“We don’t have a mortgage, which is mind-blowing”: Why a marine engineer and a media advisor left Toronto for Kingston

“We don’t have a mortgage, which is mind-blowing”: Why a marine engineer and a media advisor left Toronto for Kingston

Who they are: Kate Betts-Wilmott, a media advisor, 38, her husband, David Andreae, a marine engineer, 38, and their two-year-old son, Ernie
Where they lived: A two-bedroom walk-up apartment at Bloor and Dufferin
Where they live now: A two-bedroom detached bungalow in Kingston

Kate: I love Toronto. That’s where I grew up. My dad bought a $17,000 house in Cabbagetown in the early ’70s, which ended up being our family home. It was typical city living: diverse schools, the noise, the smells. We ate at restaurants, like House on Parliament, where the roast beef dinner was only $9.99, and went to festivals in Little India.

After high school, I studied history at the University of New Brunswick in Fredericton. I went there because I wanted to play for the field hockey team and live in a smaller city. Then I did my master’s in military history at Wilfred Laurier in Waterloo. In 2007, I came back to Toronto and started working as a freelance journalist.

For the next few years, I lived in Cabbagetown, then at Church and Wellesley, and in 2013 I moved to Bloor and Dufferin with another friend. We paid $1,750, between the two of us, for a second-floor two-bedroom apartment. It was nice, but the kitchen was small and there wasn’t a lot of living space. On the other hand, it did have a big deck and we threw some great parties. Around that time, I met my future husband, Dave, on OKCupid. I like to tell people that we were introduced by our mutual friend—the Internet.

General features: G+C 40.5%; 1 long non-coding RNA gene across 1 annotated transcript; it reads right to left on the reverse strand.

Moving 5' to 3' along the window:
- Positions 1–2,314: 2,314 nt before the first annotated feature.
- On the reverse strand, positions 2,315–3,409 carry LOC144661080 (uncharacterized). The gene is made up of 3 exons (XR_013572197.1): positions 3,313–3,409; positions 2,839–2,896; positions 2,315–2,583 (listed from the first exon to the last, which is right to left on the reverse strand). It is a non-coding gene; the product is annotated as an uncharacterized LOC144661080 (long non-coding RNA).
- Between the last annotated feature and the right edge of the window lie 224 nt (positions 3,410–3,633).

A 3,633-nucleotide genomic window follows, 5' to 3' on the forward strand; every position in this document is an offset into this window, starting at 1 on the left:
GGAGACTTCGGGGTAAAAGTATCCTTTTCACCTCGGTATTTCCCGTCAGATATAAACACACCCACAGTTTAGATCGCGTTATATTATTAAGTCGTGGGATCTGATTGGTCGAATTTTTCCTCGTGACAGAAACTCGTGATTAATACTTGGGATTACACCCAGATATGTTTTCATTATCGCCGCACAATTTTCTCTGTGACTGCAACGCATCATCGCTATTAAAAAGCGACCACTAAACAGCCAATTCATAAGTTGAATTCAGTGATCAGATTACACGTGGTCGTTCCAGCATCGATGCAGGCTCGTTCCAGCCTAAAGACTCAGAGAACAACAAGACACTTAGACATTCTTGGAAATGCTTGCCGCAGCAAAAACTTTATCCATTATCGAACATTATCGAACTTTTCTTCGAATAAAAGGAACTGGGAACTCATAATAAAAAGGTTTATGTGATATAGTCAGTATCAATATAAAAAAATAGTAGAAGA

He’s originally from London, ON, but he went to Queen’s and became a marine engineer. He ended up in Toronto, working on bulk carriers in the Great Lakes, for a shipping company called Algoma Central. Since he’d be away on boats for months at a time, it didn’t really make sense for him to get his own place, so he just crashed at our apartment. That meant we got accustomed to cheap rent, about $600 each, because we split it three ways.

Dave and I got married in 2015, in a tent pitched on his dad’s farm outside London. Shortly after, our roommate started looking for a condo to buy. By 2017, she’d moved out and we had the place to ourselves. But with all those annual two per cent rent increases, by then, we were paying more than $1,800 a month.

I was making pretty good money as a media advisor at the Ontario Securities Commission, around $75,000 a year, and Dave was bringing in roughly $80,000. But it really felt like there were no spare hours in the day. I was getting up first thing to check the newspapers, commuting 35 minutes to downtown, working until 7 p.m. and going home. It was rough.

I thought about how my parents bought that house in Cabbagetown and helped build a community in the neighbourhood. It felt like they were part of something bigger. These days, it’s like Toronto has grown up and there’s no way to establish yourself. You’re just a cog in the machine. I didn’t want to be working 80 hours a week for what felt like no returns, no chance to relax. I was happy to rent for life, but there was a sense that whether we rented or owned in Toronto, we’d always be treading water.

By 2017, we were both ready for change, whether that meant switching jobs or moving elsewhere. I quit my job and our son, Ernie, was born. Dave was still working on boats in the Great Lakes, but he was on the lookout for a new gig that would keep him in Toronto. We expanded our search outside of the city, too. We viewed some places near Moncton and even put in an offer on a five-bedroom, century-old farmhouse with 140 acres of land, which would be unimaginable in Toronto. We bid nearly $290,000 but lost out to someone else. Then we tried for a four-bedroom wooden house on the Bay of Fundy, which needed a lot of work. That was only $35,000. We didn’t get it, either.